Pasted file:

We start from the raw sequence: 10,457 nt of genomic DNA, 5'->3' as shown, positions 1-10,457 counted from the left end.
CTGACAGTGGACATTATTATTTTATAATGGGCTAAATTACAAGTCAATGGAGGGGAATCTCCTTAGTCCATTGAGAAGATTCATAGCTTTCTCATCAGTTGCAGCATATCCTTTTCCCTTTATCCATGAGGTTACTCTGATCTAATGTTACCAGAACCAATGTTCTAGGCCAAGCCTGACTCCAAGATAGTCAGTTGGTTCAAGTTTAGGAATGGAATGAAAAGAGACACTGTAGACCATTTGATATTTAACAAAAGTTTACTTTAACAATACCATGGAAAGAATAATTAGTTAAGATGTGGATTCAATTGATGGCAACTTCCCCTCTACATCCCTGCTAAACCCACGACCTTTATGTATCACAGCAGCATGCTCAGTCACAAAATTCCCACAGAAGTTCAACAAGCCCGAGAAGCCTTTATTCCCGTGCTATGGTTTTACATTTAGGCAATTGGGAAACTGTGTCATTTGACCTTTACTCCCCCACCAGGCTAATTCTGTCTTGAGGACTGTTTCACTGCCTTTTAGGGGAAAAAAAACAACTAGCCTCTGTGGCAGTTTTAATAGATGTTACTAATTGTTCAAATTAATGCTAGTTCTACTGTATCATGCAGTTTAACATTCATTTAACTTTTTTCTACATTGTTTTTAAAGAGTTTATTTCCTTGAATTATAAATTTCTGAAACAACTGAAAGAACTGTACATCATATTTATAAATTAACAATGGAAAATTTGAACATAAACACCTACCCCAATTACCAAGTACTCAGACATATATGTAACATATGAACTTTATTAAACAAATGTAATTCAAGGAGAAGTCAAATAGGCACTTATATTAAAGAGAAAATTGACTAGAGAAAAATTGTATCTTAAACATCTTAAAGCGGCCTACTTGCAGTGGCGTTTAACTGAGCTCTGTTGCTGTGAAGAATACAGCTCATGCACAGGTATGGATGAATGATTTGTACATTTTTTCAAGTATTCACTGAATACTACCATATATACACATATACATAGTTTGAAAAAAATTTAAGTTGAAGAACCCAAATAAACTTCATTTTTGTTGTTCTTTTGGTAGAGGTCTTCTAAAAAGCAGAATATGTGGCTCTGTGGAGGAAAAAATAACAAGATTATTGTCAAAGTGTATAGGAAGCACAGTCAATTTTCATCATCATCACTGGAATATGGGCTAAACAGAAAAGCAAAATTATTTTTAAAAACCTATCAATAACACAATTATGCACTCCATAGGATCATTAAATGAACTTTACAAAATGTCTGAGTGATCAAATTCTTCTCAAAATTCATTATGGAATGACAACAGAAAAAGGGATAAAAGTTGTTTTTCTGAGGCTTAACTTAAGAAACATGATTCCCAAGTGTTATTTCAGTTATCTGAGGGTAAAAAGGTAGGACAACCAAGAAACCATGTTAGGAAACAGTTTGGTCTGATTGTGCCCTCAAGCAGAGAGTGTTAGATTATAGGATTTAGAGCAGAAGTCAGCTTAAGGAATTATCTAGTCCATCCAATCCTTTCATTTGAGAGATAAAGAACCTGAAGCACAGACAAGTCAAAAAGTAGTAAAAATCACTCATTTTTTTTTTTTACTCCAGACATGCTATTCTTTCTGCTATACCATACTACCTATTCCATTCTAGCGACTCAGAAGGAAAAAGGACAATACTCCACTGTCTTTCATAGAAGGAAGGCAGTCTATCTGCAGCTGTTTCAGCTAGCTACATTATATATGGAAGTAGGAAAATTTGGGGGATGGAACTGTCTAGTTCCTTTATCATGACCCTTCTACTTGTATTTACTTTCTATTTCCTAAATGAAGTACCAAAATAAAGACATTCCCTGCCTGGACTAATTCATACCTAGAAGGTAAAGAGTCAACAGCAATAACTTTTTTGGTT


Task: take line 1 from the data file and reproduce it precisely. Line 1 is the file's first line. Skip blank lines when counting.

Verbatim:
We start from the raw sequence: 10,457 nt of genomic DNA, 5'->3' as shown, positions 1-10,457 counted from the left end.